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“The Tie That Binds”

The Role of Per Capita in the Presbyterian Church (USA)

What is “per capita?”. In a nutshell, “per capita is a set amount of money per member that congregations pay to the larger Presbyterian Church (USA)”. You can think of per capita as a Presbyterian Community Fund, whereby Presbyterians share in the expenses of our system of government. Since every Presbyterian benefits, every Presbyterian should share in the cost. You might call it the “tie that binds.”

In 2024 per capita has been set at $39.29 per member. This is the amount each member is expected to pay each year.

Per capita provides for the cost of bringing together:

commissioners and advisory delegates to the General Assembly.

church leaders from presbyteries and synods for training events.

necessary tools to develop and administer ordination exams to seminarians preparing to be-come pastors.

Per capita also funds:

The Presbyterian Historical Society, assuring our witness to the gospel today will be preserved for future generations. Approximately 60% of the Society’s budget is funded through per capita.

The production in multiple languages and distribution of the Book of Order, the Book of Confessions and other General Assembly publications.

A Presbyterian presence at ecumenical groups and gatherings in this country and worldwide.

While you can pay per capita anytime during the year, it may slip your mind if you wait. Why not pay it this month? When writing out your check write "per capita" on the memo line.


Operation Christmas Child 

Just a glimpse of where and how your gifts are received and distributed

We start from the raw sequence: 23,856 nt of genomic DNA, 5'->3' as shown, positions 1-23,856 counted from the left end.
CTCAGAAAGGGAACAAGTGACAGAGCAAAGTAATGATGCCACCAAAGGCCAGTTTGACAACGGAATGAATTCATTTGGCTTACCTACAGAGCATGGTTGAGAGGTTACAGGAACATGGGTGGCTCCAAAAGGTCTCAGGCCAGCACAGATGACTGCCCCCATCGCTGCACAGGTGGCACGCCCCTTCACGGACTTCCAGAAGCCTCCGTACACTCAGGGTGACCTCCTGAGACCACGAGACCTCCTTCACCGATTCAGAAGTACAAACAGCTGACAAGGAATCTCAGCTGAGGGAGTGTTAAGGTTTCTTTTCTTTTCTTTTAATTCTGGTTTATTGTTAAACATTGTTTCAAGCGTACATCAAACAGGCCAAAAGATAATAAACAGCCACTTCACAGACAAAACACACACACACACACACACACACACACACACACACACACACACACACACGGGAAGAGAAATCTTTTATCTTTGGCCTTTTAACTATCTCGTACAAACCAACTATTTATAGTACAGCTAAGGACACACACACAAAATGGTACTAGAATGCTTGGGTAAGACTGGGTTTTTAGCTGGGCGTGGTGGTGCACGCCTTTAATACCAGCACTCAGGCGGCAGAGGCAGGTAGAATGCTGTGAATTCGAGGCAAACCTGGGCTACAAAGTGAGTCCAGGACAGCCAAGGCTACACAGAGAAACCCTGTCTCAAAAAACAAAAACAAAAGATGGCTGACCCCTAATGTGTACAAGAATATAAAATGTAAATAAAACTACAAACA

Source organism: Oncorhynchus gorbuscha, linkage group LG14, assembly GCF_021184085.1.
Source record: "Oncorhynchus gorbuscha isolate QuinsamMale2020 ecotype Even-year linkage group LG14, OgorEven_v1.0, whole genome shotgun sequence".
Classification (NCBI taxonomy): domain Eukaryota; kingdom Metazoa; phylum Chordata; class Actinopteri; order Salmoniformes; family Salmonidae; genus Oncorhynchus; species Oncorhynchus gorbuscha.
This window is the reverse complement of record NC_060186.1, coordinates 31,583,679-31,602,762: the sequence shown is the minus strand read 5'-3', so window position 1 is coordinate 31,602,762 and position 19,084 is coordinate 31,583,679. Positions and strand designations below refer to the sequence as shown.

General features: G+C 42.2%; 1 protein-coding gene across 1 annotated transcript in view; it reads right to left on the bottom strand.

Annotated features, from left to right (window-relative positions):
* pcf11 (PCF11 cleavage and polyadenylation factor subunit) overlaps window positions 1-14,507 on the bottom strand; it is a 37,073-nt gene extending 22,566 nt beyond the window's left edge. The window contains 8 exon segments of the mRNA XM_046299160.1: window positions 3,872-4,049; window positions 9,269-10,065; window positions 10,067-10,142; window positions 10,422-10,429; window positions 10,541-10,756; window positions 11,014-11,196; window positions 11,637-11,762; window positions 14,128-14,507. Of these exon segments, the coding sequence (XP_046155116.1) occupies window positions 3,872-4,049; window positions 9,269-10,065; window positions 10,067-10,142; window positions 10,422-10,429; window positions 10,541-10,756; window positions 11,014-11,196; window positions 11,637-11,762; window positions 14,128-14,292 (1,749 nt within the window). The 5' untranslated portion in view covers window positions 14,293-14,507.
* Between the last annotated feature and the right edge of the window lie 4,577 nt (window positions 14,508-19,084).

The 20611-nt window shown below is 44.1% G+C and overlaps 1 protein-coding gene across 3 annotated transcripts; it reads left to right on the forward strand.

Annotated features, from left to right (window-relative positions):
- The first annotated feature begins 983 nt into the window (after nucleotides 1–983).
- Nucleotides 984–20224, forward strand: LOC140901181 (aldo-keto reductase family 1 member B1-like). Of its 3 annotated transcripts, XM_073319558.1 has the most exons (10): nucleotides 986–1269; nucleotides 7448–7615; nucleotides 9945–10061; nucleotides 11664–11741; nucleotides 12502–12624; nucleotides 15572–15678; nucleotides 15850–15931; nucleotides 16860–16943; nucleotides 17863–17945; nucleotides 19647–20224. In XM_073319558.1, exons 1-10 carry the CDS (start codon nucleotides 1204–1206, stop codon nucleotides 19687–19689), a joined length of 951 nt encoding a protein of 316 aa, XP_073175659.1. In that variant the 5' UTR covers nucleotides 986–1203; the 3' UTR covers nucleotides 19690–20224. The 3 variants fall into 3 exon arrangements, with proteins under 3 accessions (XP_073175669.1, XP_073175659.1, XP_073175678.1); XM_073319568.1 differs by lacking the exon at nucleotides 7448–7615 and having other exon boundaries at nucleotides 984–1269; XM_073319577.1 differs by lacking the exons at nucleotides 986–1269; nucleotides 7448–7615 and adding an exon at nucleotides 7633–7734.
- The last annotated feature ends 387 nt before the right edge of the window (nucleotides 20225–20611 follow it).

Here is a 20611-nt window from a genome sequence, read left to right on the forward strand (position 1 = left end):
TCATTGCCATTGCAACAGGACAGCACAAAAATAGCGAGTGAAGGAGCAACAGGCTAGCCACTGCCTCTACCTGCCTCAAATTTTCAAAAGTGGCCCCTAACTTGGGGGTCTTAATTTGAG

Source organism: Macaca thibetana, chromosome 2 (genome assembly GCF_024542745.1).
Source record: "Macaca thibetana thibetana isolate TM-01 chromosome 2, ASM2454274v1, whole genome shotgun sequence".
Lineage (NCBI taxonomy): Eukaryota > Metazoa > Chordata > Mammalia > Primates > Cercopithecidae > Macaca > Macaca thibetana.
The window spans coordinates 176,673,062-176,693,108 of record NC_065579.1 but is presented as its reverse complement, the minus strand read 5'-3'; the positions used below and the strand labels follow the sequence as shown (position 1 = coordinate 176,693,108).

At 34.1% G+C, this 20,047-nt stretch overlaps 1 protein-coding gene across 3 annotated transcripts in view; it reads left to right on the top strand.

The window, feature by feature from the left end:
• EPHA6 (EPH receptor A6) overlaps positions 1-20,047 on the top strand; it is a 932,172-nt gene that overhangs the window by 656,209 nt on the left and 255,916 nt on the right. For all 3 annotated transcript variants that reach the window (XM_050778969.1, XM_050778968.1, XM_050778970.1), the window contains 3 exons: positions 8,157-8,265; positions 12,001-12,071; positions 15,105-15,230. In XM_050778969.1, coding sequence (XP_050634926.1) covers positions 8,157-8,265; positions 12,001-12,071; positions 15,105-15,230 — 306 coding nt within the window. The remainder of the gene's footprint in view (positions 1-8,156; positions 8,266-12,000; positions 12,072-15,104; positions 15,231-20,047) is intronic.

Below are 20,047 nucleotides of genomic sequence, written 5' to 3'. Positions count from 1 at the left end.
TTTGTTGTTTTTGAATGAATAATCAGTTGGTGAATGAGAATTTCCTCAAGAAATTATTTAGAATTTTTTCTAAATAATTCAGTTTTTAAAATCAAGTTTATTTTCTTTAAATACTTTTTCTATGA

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A Samaritan's Purse ministry partner in the Philippines tackles rough terrain with Operation Christmas Child boxes in tow. The steep footpath that ran alongside the cliff had become a trail of slimy, unrelenting mud. But it was the only way to reach a Filipino community nestled in the mountain forest—a nearly 35-mile walk from the nearest town. Undaunted by the conditions, Pastor Jacob, together with his wife, daughter, and a small ministry team, strapped cartons of Operation Christmas Child shoeboxes to a dirt bike. The load more than tripled the width of the vehicle, but they hired a driver and began their journey to deliver shoebox gifts to children in the remote village. Even more important, they endeavored to bring these boys and girls and their families a message they had never heard before—the Gospel of Jesus Christ.

Read more:

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1. Valentine’s Day is on 14th February every year.

Valentine’s Day falls on 14th February every year. It is also known as Saint Valentine’s Day!

It is thought that Valentine’s Day is on this day because a priest called Valentine was performing secret marriages behind the back of Emperor Claudius II of Rome.

He banned marriage because he thought that unmarried soldiers fought much better.

2. It’s a day to show your love!

Valentine’s Day is a day to show your love.

This can be to a girlfriend, boyfriend, husband or wife.

Or why not show your love to the people who are important to you? Such as your family and friends!

3. Valentine’s Day comes from Saint Valentine.

As you learnt above, Valentine’s Day comes from the man Valentine from the Roman times.